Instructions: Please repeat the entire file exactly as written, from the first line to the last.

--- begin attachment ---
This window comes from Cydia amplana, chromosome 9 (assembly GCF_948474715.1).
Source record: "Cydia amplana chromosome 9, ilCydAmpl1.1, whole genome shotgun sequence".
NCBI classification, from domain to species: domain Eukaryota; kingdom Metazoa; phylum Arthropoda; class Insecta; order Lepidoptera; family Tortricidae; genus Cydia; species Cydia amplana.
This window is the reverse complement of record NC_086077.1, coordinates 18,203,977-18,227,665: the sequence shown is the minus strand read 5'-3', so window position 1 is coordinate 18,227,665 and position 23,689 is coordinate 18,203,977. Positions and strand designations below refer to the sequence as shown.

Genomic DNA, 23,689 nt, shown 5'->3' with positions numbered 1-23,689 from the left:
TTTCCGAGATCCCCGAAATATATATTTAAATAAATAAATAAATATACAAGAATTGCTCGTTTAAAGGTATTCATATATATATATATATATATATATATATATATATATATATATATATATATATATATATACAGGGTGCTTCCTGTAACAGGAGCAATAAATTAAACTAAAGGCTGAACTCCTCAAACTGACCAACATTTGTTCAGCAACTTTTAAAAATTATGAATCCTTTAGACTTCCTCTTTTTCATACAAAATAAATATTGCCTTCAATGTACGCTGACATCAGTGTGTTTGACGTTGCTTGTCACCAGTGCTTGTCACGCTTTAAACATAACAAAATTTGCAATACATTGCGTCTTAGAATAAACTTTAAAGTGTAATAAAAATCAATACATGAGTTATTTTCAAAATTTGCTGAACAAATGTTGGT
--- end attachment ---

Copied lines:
This window comes from Cydia amplana, chromosome 9 (assembly GCF_948474715.1).
Source record: "Cydia amplana chromosome 9, ilCydAmpl1.1, whole genome shotgun sequence".
NCBI classification, from domain to species: domain Eukaryota; kingdom Metazoa; phylum Arthropoda; class Insecta; order Lepidoptera; family Tortricidae; genus Cydia; species Cydia amplana.
This window is the reverse complement of record NC_086077.1, coordinates 18,203,977-18,227,665: the sequence shown is the minus strand read 5'-3', so window position 1 is coordinate 18,227,665 and position 23,689 is coordinate 18,203,977. Positions and strand designations below refer to the sequence as shown.

Genomic DNA, 23,689 nt, shown 5'->3' with positions numbered 1-23,689 from the left:
TTTCCGAGATCCCCGAAATATATATTTAAATAAATAAATAAATATACAAGAATTGCTCGTTTAAAGGTATTCATATATATATATATATATATATATATATATATATATATATATATATATATATATATATACAGGGTGCTTCCTGTAACAGGAGCAATAAATTAAACTAAAGGCTGAACTCCTCAAACTGACCAACATTTGTTCAGCAACTTTTAAAAATTATGAATCCTTTAGACTTCCTCTTTTTCATACAAAATAAATATTGCCTTCAATGTACGCTGACATCAGTGTGTTTGACGTTGCTTGTCACCAGTGCTTGTCACGCTTTAAACATAACAAAATTTGCAATACATTGCGTCTTAGAATAAACTTTAAAGTGTAATAAAAATCAATACATGAGTTATTTTCAAAATTTGCTGAACAAATGTTGGT